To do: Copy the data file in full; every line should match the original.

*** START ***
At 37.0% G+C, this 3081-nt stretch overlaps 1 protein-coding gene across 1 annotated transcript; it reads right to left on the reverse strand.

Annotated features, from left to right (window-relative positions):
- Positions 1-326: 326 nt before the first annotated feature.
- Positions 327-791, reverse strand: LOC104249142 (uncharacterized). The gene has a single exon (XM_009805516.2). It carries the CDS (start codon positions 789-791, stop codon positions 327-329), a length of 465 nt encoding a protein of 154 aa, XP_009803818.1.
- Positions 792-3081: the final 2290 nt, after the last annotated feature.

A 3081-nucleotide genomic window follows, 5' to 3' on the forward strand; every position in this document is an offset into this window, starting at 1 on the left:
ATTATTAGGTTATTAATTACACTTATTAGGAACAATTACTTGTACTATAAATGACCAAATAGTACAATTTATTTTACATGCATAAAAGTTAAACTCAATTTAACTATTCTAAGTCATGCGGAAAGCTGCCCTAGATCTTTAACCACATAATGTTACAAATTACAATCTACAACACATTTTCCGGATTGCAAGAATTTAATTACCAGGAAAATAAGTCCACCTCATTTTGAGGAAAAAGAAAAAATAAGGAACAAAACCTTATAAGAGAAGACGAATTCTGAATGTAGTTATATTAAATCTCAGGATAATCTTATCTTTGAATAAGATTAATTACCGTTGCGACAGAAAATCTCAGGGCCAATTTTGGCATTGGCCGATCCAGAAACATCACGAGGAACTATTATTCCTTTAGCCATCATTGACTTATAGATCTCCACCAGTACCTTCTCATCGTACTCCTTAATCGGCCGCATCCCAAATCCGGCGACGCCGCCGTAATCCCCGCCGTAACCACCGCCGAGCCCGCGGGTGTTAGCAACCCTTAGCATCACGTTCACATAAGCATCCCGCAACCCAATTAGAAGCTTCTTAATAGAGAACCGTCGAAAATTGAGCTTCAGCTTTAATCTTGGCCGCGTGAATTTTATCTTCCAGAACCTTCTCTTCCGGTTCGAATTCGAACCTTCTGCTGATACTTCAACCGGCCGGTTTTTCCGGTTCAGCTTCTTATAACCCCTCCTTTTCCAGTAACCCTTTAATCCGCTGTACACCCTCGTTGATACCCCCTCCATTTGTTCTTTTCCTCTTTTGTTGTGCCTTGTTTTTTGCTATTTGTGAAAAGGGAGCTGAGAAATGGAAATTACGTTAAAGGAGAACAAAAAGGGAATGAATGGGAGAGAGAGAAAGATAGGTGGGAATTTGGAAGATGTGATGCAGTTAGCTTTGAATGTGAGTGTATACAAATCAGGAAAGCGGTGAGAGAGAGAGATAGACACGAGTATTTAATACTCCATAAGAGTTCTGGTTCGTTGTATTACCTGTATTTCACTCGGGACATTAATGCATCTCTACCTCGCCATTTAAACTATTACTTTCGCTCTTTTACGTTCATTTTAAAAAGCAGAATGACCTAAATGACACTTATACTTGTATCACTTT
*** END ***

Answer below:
At 37.0% G+C, this 3081-nt stretch overlaps 1 protein-coding gene across 1 annotated transcript; it reads right to left on the reverse strand.

Annotated features, from left to right (window-relative positions):
- Positions 1-326: 326 nt before the first annotated feature.
- Positions 327-791, reverse strand: LOC104249142 (uncharacterized). The gene has a single exon (XM_009805516.2). It carries the CDS (start codon positions 789-791, stop codon positions 327-329), a length of 465 nt encoding a protein of 154 aa, XP_009803818.1.
- Positions 792-3081: the final 2290 nt, after the last annotated feature.

A 3081-nucleotide genomic window follows, 5' to 3' on the forward strand; every position in this document is an offset into this window, starting at 1 on the left:
ATTATTAGGTTATTAATTACACTTATTAGGAACAATTACTTGTACTATAAATGACCAAATAGTACAATTTATTTTACATGCATAAAAGTTAAACTCAATTTAACTATTCTAAGTCATGCGGAAAGCTGCCCTAGATCTTTAACCACATAATGTTACAAATTACAATCTACAACACATTTTCCGGATTGCAAGAATTTAATTACCAGGAAAATAAGTCCACCTCATTTTGAGGAAAAAGAAAAAATAAGGAACAAAACCTTATAAGAGAAGACGAATTCTGAATGTAGTTATATTAAATCTCAGGATAATCTTATCTTTGAATAAGATTAATTACCGTTGCGACAGAAAATCTCAGGGCCAATTTTGGCATTGGCCGATCCAGAAACATCACGAGGAACTATTATTCCTTTAGCCATCATTGACTTATAGATCTCCACCAGTACCTTCTCATCGTACTCCTTAATCGGCCGCATCCCAAATCCGGCGACGCCGCCGTAATCCCCGCCGTAACCACCGCCGAGCCCGCGGGTGTTAGCAACCCTTAGCATCACGTTCACATAAGCATCCCGCAACCCAATTAGAAGCTTCTTAATAGAGAACCGTCGAAAATTGAGCTTCAGCTTTAATCTTGGCCGCGTGAATTTTATCTTCCAGAACCTTCTCTTCCGGTTCGAATTCGAACCTTCTGCTGATACTTCAACCGGCCGGTTTTTCCGGTTCAGCTTCTTATAACCCCTCCTTTTCCAGTAACCCTTTAATCCGCTGTACACCCTCGTTGATACCCCCTCCATTTGTTCTTTTCCTCTTTTGTTGTGCCTTGTTTTTTGCTATTTGTGAAAAGGGAGCTGAGAAATGGAAATTACGTTAAAGGAGAACAAAAAGGGAATGAATGGGAGAGAGAGAAAGATAGGTGGGAATTTGGAAGATGTGATGCAGTTAGCTTTGAATGTGAGTGTATACAAATCAGGAAAGCGGTGAGAGAGAGAGATAGACACGAGTATTTAATACTCCATAAGAGTTCTGGTTCGTTGTATTACCTGTATTTCACTCGGGACATTAATGCATCTCTACCTCGCCATTTAAACTATTACTTTCGCTCTTTTACGTTCATTTTAAAAAGCAGAATGACCTAAATGACACTTATACTTGTATCACTTT